Attributing Hypodensities on CT to Angiographic Vasospasm Is Not Sensitive and Unreliable
Background and Purpose—The presence of low-density areas on CT is used in clinical decision-making regarding treatment of angiographic vasospasm as well as in research as a surrogate marker for severity of angiographic vasospasm. We assess the interobserver variability in attributing hypodensities on CT to angiographic vasospasm-related delayed ischemic neurological deficit.
Methods—Three experienced reviewers, 2 neurosurgeons, and a neuroradiologist independently reviewed CT scans of 413 patients enrolled in the Clazosentan to Overcome Neurological iSChemia and Infarction OccUrring after Subarachnoid hemorrhage (CONSCIOUS-1) trial, who universally underwent catheter angiography to determine severity of angiographic vasospasm. Interobserver variability was calculated using the κ statistic and the χ2 test was used to determine associations between dichotomized outcomes.
Results—There was considerable interobserver variability in attributing CT hypodensities to vasospasm-related delayed ischemic neurological deficit (κ=0.51–0.78; 95% CI, 0.35–0.90). Patients with hypodensities attributed to delayed ischemic neurological deficit were significantly more likely to have severe angiographic vasospasm (P=0.001), but a substantial proportion of these patients (19%) also had mild or no spasm. CT hypodensities had a sensitivity and specificity of 41% and 93%, respectively, in identifying patients with severe angiographic vasospasm, even with expert consensus that these represent angiographic vasospasm-related delayed ischemic neurological deficit.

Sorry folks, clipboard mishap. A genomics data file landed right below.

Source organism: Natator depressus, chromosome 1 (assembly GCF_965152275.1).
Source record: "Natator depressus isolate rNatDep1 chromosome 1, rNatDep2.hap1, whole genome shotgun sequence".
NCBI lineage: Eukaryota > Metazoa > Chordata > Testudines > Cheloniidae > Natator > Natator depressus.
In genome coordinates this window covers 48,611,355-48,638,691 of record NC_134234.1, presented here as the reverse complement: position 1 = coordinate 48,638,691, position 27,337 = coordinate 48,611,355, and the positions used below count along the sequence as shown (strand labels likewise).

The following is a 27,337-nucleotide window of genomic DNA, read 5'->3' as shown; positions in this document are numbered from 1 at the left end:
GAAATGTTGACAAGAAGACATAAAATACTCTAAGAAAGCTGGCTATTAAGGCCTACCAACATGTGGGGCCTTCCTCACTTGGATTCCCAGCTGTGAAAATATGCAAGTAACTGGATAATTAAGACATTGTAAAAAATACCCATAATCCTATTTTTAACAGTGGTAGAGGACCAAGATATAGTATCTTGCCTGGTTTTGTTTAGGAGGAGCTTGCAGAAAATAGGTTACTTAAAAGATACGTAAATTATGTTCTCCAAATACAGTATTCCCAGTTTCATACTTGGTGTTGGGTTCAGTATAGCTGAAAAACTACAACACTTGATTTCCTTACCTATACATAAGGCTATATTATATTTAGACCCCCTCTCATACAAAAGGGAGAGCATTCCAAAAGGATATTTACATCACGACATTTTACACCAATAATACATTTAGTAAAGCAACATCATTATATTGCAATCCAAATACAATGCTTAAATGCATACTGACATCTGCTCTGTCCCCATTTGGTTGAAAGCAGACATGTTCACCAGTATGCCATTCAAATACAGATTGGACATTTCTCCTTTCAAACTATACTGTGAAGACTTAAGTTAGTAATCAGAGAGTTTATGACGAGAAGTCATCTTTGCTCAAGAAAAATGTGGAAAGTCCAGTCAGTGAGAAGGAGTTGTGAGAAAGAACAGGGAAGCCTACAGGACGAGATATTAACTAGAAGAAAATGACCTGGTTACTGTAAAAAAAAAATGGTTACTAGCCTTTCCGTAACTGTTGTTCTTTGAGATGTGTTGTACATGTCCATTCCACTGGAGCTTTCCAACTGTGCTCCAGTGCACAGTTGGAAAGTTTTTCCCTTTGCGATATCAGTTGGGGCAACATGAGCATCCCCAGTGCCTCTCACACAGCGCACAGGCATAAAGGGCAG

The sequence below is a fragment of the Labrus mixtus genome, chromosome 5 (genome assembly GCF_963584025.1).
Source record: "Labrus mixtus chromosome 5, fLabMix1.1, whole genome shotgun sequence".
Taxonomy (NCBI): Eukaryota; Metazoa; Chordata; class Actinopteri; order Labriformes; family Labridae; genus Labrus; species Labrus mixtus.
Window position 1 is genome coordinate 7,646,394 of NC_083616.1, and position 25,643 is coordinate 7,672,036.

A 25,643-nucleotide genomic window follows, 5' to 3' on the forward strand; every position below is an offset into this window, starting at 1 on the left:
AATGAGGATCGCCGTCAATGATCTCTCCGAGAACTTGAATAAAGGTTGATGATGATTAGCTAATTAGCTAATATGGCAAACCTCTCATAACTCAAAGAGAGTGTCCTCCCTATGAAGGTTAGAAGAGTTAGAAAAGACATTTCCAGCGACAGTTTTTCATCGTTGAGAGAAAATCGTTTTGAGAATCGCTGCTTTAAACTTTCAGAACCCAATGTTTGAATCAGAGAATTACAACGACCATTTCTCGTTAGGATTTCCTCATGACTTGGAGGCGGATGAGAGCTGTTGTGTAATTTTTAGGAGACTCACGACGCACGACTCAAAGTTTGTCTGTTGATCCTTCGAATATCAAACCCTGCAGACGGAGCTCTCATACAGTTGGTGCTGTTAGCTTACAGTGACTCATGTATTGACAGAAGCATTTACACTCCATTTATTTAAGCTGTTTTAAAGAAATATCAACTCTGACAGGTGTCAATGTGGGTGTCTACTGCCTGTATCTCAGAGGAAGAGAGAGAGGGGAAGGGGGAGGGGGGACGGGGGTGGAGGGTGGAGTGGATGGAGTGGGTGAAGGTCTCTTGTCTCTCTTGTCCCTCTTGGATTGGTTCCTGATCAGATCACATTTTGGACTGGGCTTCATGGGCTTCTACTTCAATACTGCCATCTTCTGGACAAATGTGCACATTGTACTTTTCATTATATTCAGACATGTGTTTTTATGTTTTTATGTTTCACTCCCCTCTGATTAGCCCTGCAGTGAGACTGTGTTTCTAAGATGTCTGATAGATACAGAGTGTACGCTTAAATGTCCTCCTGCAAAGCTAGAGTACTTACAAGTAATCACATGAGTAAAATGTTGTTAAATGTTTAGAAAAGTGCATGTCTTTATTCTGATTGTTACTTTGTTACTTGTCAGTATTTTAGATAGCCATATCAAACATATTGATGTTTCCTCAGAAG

Conclusions—We find considerable interobserver variability in attributing CT hypodensities to angiographic vasospasm and propose that they may not be a robust marker of severity of angiographic vasospasm, even with unanimous expert agreement that they are a result of vasospasm-related delayed ischemic neurological deficit.
- computed tomography
- delayed cerebral infarction
- interobserver variability
- subarachnoid hemorrhage
- Received July 15, 2011.
- Accepted July 26, 2011.
- © 2011 American Heart Association, Inc.